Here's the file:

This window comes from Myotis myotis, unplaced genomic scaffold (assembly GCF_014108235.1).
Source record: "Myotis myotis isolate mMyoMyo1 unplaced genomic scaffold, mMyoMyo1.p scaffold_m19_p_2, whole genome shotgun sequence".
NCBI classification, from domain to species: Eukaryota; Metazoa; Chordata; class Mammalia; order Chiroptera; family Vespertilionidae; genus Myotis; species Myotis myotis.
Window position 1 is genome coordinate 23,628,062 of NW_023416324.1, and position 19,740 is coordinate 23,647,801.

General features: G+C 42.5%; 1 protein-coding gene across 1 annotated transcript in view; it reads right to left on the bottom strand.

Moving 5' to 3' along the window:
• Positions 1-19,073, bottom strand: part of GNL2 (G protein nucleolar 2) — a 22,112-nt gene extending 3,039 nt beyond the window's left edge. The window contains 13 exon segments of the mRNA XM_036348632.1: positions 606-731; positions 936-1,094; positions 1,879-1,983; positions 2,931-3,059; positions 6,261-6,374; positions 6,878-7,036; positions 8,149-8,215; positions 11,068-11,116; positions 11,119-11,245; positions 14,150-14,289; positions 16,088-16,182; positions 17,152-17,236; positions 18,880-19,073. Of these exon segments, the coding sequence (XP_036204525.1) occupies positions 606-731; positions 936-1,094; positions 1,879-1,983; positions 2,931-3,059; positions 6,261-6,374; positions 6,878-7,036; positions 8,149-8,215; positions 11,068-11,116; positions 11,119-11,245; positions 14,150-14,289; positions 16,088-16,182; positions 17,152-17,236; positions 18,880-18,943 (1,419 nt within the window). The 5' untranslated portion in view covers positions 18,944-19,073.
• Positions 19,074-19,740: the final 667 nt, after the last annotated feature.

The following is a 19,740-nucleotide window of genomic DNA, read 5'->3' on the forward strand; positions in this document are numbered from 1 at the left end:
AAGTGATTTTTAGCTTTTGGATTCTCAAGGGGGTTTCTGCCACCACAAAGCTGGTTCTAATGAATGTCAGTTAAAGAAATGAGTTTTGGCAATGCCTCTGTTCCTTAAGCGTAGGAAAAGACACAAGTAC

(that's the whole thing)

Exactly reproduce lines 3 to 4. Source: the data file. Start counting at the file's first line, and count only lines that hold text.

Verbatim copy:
NCBI classification, from domain to species: Eukaryota; Metazoa; Chordata; class Mammalia; order Chiroptera; family Vespertilionidae; genus Myotis; species Myotis myotis.
Window position 1 is genome coordinate 23,628,062 of NW_023416324.1, and position 19,740 is coordinate 23,647,801.